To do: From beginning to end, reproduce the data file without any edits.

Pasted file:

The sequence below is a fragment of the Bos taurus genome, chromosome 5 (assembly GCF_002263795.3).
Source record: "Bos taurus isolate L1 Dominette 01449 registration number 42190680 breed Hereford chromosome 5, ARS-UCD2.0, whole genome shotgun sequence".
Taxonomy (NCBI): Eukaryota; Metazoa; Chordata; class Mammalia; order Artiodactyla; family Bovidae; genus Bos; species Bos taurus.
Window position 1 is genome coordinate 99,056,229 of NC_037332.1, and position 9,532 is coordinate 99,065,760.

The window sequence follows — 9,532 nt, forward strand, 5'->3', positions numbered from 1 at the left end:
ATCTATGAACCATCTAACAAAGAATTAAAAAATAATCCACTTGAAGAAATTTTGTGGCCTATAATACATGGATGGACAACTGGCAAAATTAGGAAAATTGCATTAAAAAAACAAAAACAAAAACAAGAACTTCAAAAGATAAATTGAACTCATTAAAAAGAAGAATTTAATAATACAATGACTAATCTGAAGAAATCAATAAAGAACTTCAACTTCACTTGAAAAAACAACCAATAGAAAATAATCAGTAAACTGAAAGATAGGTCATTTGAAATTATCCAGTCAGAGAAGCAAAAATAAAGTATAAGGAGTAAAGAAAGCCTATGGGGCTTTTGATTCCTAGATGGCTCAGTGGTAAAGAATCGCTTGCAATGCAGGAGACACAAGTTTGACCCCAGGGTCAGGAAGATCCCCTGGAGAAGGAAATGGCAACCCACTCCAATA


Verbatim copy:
The sequence below is a fragment of the Bos taurus genome, chromosome 5 (assembly GCF_002263795.3).
Source record: "Bos taurus isolate L1 Dominette 01449 registration number 42190680 breed Hereford chromosome 5, ARS-UCD2.0, whole genome shotgun sequence".
Taxonomy (NCBI): Eukaryota; Metazoa; Chordata; class Mammalia; order Artiodactyla; family Bovidae; genus Bos; species Bos taurus.
Window position 1 is genome coordinate 99,056,229 of NC_037332.1, and position 9,532 is coordinate 99,065,760.

The window sequence follows — 9,532 nt, forward strand, 5'->3', positions numbered from 1 at the left end:
ATCTATGAACCATCTAACAAAGAATTAAAAAATAATCCACTTGAAGAAATTTTGTGGCCTATAATACATGGATGGACAACTGGCAAAATTAGGAAAATTGCATTAAAAAAACAAAAACAAAAACAAGAACTTCAAAAGATAAATTGAACTCATTAAAAAGAAGAATTTAATAATACAATGACTAATCTGAAGAAATCAATAAAGAACTTCAACTTCACTTGAAAAAACAACCAATAGAAAATAATCAGTAAACTGAAAGATAGGTCATTTGAAATTATCCAGTCAGAGAAGCAAAAATAAAGTATAAGGAGTAAAGAAAGCCTATGGGGCTTTTGATTCCTAGATGGCTCAGTGGTAAAGAATCGCTTGCAATGCAGGAGACACAAGTTTGACCCCAGGGTCAGGAAGATCCCCTGGAGAAGGAAATGGCAACCCACTCCAATA